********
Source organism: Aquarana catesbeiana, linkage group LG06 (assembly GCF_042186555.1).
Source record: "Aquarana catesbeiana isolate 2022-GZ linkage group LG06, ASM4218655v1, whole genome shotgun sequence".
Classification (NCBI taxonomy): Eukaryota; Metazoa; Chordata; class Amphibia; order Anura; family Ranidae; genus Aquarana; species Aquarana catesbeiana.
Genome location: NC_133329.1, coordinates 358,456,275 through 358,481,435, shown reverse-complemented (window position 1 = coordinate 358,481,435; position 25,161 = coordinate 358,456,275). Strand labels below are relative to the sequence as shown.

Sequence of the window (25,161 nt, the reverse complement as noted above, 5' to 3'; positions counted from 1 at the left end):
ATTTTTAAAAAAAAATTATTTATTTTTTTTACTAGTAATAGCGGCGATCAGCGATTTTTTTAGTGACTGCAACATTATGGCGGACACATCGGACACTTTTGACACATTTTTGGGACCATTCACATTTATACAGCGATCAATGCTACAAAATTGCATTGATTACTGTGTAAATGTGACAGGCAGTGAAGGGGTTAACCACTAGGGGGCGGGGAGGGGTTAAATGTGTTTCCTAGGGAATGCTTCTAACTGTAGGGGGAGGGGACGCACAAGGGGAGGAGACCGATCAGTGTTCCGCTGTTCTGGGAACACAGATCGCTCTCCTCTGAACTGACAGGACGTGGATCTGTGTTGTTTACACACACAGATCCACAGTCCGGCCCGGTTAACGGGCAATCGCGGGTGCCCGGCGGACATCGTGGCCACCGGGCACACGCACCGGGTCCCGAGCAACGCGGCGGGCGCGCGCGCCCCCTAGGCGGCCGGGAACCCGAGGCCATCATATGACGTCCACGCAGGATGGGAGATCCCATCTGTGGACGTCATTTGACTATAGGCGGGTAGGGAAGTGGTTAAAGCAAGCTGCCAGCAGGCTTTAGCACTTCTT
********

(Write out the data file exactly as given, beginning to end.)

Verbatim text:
Source organism: Aquarana catesbeiana, linkage group LG06 (assembly GCF_042186555.1).
Source record: "Aquarana catesbeiana isolate 2022-GZ linkage group LG06, ASM4218655v1, whole genome shotgun sequence".
Classification (NCBI taxonomy): Eukaryota; Metazoa; Chordata; class Amphibia; order Anura; family Ranidae; genus Aquarana; species Aquarana catesbeiana.
Genome location: NC_133329.1, coordinates 358,456,275 through 358,481,435, shown reverse-complemented (window position 1 = coordinate 358,481,435; position 25,161 = coordinate 358,456,275). Strand labels below are relative to the sequence as shown.

Sequence of the window (25,161 nt, the reverse complement as noted above, 5' to 3'; positions counted from 1 at the left end):
ATTTTTAAAAAAAAATTATTTATTTTTTTTACTAGTAATAGCGGCGATCAGCGATTTTTTTAGTGACTGCAACATTATGGCGGACACATCGGACACTTTTGACACATTTTTGGGACCATTCACATTTATACAGCGATCAATGCTACAAAATTGCATTGATTACTGTGTAAATGTGACAGGCAGTGAAGGGGTTAACCACTAGGGGGCGGGGAGGGGTTAAATGTGTTTCCTAGGGAATGCTTCTAACTGTAGGGGGAGGGGACGCACAAGGGGAGGAGACCGATCAGTGTTCCGCTGTTCTGGGAACACAGATCGCTCTCCTCTGAACTGACAGGACGTGGATCTGTGTTGTTTACACACACAGATCCACAGTCCGGCCCGGTTAACGGGCAATCGCGGGTGCCCGGCGGACATCGTGGCCACCGGGCACACGCACCGGGTCCCGAGCAACGCGGCGGGCGCGCGCGCCCCCTAGGCGGCCGGGAACCCGAGGCCATCATATGACGTCCACGCAGGATGGGAGATCCCATCTGTGGACGTCATTTGACTATAGGCGGGTAGGGAAGTGGTTAAAGCAAGCTGCCAGCAGGCTTTAGCACTTCTT